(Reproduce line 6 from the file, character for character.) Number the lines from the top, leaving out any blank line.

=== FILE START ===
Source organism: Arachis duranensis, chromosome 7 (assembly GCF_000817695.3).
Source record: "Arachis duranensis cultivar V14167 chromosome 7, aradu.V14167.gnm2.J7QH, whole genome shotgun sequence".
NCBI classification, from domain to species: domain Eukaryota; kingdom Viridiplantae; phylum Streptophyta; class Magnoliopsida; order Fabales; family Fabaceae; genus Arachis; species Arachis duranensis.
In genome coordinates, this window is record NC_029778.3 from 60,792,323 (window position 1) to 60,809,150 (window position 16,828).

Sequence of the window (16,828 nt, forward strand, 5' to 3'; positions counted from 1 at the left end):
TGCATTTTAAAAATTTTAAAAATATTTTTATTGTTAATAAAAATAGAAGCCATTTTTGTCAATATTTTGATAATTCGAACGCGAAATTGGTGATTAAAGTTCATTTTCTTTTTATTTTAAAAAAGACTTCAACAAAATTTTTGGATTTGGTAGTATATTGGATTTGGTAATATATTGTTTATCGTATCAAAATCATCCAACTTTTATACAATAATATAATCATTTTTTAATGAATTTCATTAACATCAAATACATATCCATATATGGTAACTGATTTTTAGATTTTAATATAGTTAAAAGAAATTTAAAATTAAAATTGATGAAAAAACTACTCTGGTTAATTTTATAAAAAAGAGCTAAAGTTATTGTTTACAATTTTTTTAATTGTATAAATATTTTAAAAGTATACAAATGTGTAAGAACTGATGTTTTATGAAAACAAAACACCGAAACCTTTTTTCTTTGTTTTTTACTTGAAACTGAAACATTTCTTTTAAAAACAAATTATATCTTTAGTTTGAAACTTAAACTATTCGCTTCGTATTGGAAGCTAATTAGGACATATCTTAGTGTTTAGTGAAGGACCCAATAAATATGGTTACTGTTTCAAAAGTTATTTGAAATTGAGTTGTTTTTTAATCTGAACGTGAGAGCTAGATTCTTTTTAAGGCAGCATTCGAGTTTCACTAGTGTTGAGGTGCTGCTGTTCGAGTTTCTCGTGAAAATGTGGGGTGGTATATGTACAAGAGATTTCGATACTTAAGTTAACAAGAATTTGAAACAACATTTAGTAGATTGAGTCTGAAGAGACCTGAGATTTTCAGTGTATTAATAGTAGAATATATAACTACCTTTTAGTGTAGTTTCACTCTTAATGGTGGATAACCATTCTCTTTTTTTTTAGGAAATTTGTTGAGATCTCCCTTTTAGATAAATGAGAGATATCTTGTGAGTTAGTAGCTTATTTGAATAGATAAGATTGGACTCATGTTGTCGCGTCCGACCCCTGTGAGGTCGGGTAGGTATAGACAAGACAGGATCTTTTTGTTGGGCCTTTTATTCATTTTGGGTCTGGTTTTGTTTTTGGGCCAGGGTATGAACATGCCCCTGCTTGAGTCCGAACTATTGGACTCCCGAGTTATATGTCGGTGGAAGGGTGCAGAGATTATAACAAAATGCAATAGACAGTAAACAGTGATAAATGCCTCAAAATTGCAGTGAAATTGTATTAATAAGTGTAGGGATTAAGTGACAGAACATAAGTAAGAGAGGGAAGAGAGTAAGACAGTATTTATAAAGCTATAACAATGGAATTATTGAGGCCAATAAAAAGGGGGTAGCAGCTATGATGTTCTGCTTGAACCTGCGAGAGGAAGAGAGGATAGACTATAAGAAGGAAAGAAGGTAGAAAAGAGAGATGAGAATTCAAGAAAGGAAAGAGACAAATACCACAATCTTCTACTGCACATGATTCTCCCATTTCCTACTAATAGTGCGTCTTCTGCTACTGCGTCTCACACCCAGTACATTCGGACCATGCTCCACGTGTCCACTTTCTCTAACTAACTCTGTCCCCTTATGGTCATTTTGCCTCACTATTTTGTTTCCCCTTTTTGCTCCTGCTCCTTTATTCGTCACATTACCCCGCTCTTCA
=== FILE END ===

TGCATTTTAAAAATTTTAAAAATATTTTTATTGTTAATAAAAATAGAAGCCATTTTTGTCAATATTTTGATAATTCGAACGCGAAATTGGTGATTAAAGTTCATTTTCTTTTTATTTTAAAAAAGACTTCAACAAAATTTTTGGATTTGGTAGTATATTGGATTTGGTAATATATTGTTTATCGTATCAAAATCATCCAACTTTTATACAATAATATAATCATTTTTTAATGAATTTCATTAACATCAAATACATATCCATATATGGTAACTGATTTTTAGATTTTAATATAGTTAAAAGAAATTTAAAATTAAAATTGATGAAAAAACTACTCTGGTTAATTTTATAAAAAAGAGCTAAAGTTATTGTTTACAATTTTTTTAATTGTATAAATATTTTAAAAGTATACAAATGTGTAAGAACTGATGTTTTATGAAAACAAAACACCGAAACCTTTTTTCTTTGTTTTTTACTTGAAACTGAAACATTTCTTTTAAAAACAAATTATATCTTTAGTTTGAAACTTAAACTATTCGCTTCGTATTGGAAGCTAATTAGGACATATCTTAGTGTTTAGTGAAGGACCCAATAAATATGGTTACTGTTTCAAAAGTTATTTGAAATTGAGTTGTTTTTTAATCTGAACGTGAGAGCTAGATTCTTTTTAAGGCAGCATTCGAGTTTCACTAGTGTTGAGGTGCTGCTGTTCGAGTTTCTCGTGAAAATGTGGGGTGGTATATGTACAAGAGATTTCGATACTTAAGTTAACAAGAATTTGAAACAACATTTAGTAGATTGAGTCTGAAGAGACCTGAGATTTTCAGTGTATTAATAGTAGAATATATAACTACCTTTTAGTGTAGTTTCACTCTTAATGGTGGATAACCATTCTCTTTTTTTTTAGGAAATTTGTTGAGATCTCCCTTTTAGATAAATGAGAGATATCTTGTGAGTTAGTAGCTTATTTGAATAGATAAGATTGGACTCATGTTGTCGCGTCCGACCCCTGTGAGGTCGGGTAGGTATAGACAAGACAGGATCTTTTTGTTGGGCCTTTTATTCATTTTGGGTCTGGTTTTGTTTTTGGGCCAGGGTATGAACATGCCCCTGCTTGAGTCCGAACTATTGGACTCCCGAGTTATATGTCGGTGGAAGGGTGCAGAGATTATAACAAAATGCAATAGACAGTAAACAGTGATAAATGCCTCAAAATTGCAGTGAAATTGTATTAATAAGTGTAGGGATTAAGTGACAGAACATAAGTAAGAGAGGGAAGAGAGTAAGACAGTATTTATAAAGCTATAACAATGGAATTATTGAGGCCAATAAAAAGGGGGTAGCAGCTATGATGTTCTGCTTGAACCTGCGAGAGGAAGAGAGGATAGACTATAAGAAGGAAAGAAGGTAGAAAAGAGAGATGAGAATTCAAGAAAGGAAAGAGACAAATACCACAATCTTCTACTGCACATGATTCTCCCATTTCCTACTAATAGTGCGTCTTCTGCTACTGCGTCTCACACCCAGTACATTCGGACCATGCTCCACGTGTCCACTTTCTCTAACTAACTCTGTCCCCTTATGGTCATTTTGCCTCACTATTTTGTTTCCCCTTTTTGCTCCTGCTCCTTTATTCGTCACATTACCCCGCTCTTCA